“I didn’t know that list was such a big deal,” said Mimi Reinhard decades after World War II ended. Her story was brought to the big screen in the 1993 film directed by Steven Spielberg.
There are several people who were participants at some point in history but have kept a low profile, as their contribution isn’t always known to the general public.
One of those people is Mimi Reinhard. Although her name may not sound familiar to everyone, she was fundamental during World War II in saving 1,200 Jews from the Nazi Holocaust.
The secretary, who worked for the German businessman Oskar Schindler, died at the age of 107, according to information from Metro UK.
It should be remembered that this German businessman bribed Nazi officials to allow him to hire Jewish workers in his factories so that they wouldn’t have to be transferred to the various concentration camps in the country in the 1940s.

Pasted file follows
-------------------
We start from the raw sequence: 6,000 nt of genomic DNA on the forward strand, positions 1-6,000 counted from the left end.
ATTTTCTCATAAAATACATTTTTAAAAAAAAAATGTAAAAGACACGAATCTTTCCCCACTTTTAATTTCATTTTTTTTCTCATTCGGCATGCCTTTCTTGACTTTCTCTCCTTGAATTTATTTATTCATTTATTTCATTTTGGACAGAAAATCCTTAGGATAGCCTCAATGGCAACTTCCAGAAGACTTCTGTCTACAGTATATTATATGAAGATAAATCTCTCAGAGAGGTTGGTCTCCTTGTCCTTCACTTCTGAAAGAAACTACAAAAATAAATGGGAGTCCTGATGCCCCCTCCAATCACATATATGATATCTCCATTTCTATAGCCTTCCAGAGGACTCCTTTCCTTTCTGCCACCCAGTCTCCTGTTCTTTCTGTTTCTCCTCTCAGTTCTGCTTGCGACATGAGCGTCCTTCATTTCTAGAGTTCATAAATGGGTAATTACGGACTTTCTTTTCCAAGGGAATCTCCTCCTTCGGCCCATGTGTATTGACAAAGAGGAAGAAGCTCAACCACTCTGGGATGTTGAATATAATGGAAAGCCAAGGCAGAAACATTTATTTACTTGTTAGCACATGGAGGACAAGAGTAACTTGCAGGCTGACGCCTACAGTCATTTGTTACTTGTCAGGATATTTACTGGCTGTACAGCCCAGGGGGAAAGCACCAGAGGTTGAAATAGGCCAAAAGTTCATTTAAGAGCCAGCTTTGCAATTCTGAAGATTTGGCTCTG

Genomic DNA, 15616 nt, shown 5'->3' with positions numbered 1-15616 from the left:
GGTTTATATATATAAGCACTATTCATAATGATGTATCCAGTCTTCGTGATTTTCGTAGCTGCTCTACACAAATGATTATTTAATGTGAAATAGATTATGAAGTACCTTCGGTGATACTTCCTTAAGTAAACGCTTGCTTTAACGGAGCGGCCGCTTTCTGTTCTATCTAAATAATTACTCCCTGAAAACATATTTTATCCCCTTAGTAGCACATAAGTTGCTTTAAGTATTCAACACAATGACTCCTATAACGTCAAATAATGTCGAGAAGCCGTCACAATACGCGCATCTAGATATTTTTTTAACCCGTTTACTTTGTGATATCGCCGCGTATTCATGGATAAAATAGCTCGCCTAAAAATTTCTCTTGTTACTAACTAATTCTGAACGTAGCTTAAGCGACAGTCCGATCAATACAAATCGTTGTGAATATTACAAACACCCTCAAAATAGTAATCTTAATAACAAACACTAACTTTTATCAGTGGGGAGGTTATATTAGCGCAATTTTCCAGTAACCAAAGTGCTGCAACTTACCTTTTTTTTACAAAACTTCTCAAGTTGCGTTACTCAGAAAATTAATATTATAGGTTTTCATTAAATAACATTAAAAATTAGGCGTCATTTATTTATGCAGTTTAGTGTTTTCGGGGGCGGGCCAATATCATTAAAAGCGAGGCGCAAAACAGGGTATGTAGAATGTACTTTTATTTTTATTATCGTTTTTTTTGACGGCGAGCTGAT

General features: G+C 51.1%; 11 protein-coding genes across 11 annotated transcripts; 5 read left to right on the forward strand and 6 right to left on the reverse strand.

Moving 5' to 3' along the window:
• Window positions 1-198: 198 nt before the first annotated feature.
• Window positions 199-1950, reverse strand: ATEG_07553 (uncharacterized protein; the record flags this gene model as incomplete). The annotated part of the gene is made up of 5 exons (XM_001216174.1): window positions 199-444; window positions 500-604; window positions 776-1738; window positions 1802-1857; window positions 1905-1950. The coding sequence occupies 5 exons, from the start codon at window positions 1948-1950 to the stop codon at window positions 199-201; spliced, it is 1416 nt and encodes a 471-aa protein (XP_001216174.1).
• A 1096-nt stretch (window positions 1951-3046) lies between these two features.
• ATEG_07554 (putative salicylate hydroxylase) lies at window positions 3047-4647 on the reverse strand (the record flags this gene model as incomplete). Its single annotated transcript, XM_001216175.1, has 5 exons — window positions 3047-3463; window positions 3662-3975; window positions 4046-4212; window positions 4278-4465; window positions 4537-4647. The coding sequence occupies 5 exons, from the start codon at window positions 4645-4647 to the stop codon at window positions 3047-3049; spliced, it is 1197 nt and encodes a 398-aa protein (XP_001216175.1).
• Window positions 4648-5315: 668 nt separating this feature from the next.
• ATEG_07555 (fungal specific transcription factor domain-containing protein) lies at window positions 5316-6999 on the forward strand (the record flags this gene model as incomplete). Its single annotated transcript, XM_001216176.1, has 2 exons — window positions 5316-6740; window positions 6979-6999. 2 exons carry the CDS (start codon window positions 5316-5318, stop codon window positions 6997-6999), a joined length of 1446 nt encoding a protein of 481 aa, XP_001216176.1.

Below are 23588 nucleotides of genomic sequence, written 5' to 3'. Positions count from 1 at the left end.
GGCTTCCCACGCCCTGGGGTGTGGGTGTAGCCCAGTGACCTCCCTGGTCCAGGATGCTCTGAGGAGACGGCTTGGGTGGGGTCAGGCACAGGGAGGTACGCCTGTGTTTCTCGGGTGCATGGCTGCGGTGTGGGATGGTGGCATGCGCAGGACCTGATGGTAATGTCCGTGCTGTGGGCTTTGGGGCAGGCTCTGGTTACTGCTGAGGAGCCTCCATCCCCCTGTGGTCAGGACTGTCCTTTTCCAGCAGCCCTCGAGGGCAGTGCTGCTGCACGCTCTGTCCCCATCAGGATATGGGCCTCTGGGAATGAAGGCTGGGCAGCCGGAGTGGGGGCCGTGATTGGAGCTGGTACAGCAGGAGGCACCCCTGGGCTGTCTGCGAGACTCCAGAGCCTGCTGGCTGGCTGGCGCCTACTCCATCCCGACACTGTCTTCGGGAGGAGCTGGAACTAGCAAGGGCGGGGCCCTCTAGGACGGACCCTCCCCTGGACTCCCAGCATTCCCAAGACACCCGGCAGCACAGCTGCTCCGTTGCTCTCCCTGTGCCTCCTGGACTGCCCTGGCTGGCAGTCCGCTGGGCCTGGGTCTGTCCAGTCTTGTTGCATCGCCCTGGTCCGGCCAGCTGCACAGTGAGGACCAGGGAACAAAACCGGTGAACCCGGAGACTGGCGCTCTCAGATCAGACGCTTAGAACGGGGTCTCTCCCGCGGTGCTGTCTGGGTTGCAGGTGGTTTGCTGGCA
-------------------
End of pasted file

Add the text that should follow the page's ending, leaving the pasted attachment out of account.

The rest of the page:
Mimi wrote a list of 1,200 Jews on a typewriter, thus saving them from tragedy.
This secretary was sent to the Plaszow concentration camp in 1942 where she worked in the camp’s administrative office thanks to her shorthand skills. “I didn’t know that list was such an important thing. First, I got the list of those who were already with Schindler in Krakow,” she said.
Then, the woman put her own name and those of two other friends. Some time later, near the end of the war, Mimi had the opportunity to meet Schindler in person, when she worked in his factory.
“He was a very charming man, very outgoing (…) He didn’t treat us like scum,” the woman recalled decades later after the war ended.
Her story became known after the release of the film “Schindler’s List,” which became a 1993 hit. The film, directed by Steven Spielberg, starred Liam Neeson, who was nominated for an Oscar for his performance.